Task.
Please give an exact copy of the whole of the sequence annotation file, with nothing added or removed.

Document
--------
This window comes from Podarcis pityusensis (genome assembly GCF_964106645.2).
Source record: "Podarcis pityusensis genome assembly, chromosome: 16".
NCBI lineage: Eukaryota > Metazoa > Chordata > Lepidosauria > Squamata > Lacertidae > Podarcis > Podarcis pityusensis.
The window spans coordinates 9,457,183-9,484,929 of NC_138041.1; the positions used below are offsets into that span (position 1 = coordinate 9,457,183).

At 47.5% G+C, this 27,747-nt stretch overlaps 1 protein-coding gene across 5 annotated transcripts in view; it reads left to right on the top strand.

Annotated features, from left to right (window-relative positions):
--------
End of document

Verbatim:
This window comes from Podarcis pityusensis (genome assembly GCF_964106645.2).
Source record: "Podarcis pityusensis genome assembly, chromosome: 16".
NCBI lineage: Eukaryota > Metazoa > Chordata > Lepidosauria > Squamata > Lacertidae > Podarcis > Podarcis pityusensis.
The window spans coordinates 9,457,183-9,484,929 of NC_138041.1; the positions used below are offsets into that span (position 1 = coordinate 9,457,183).

At 47.5% G+C, this 27,747-nt stretch overlaps 1 protein-coding gene across 5 annotated transcripts in view; it reads left to right on the top strand.

Annotated features, from left to right (window-relative positions):